By: JAKE COYLE
Days before the January 2001 inauguration of President Bush, the Onion ran a story headlined: “Bush: ‘Our Long National Nightmare of Peace and Prosperity Is Finally Over.'”
Writers at the satirical paper still speak reverentially of the story, in which Bush promises to take the country into a deep recession, worsen the environment and “end the severe war drought that plagued the nation under Clinton.”
“Wow, was that prescient,” marvels Joe Garden, the Onion’s features editor.
Whether or not you share that political viewpoint, the Bush era will end soon and the political comedy epicenter will shift to Barack Obama or John McCain.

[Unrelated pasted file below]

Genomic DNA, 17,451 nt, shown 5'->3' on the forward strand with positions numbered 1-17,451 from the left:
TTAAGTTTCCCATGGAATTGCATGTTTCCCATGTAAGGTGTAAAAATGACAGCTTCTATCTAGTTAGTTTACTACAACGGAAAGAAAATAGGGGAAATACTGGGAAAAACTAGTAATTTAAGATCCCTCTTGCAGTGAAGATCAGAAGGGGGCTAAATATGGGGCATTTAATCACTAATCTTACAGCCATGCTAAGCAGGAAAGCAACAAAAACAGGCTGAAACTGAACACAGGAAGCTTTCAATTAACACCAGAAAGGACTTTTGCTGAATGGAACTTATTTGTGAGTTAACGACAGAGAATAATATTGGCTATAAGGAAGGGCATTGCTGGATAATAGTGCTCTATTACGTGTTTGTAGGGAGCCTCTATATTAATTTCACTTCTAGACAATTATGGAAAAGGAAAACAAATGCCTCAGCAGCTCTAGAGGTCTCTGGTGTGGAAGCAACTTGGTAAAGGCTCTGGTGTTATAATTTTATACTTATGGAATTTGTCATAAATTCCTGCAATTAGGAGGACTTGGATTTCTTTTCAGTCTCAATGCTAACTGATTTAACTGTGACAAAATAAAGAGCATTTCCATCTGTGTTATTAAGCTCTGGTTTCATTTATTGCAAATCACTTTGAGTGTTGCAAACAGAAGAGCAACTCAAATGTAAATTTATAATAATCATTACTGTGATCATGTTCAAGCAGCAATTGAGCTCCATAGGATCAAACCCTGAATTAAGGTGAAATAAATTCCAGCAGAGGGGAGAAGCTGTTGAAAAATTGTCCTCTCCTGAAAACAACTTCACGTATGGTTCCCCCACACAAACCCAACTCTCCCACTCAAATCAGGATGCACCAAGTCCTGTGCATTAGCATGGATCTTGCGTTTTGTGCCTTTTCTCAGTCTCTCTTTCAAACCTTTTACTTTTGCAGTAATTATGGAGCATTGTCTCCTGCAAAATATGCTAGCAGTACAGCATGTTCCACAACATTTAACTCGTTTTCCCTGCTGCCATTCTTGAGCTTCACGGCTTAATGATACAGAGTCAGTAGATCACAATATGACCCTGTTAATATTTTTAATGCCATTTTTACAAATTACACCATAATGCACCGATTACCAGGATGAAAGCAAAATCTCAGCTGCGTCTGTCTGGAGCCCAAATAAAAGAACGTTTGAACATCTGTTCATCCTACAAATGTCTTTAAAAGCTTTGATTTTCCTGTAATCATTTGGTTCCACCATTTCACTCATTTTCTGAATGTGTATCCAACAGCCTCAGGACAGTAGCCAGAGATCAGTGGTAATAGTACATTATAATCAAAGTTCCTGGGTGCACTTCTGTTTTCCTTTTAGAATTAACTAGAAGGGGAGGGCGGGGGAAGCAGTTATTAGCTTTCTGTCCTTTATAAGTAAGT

At the Onion ? “America’s finest news source,” as it calls itself ? this change in the Oval Office is a welcome opportunity for new material after eight years of Bush and an interminable presidential campaign.
“Everyone started being like, ‘Nothing is funny in politics. We’re done talking about it,'” says Assistant Editor Megan Ganz.
Regardless of who’s elected Tuesday, it’s clear satire has won in 2008. “Saturday Night Live,” “The Daily Show” and “The Colbert Report” have all been at the top of their game, with record ratings to show for it.
But the Onion is a slower moving, more broadly social animal of satire. It is, as Editor Joe Randazzo calls it, “the satirical newspaper of record.”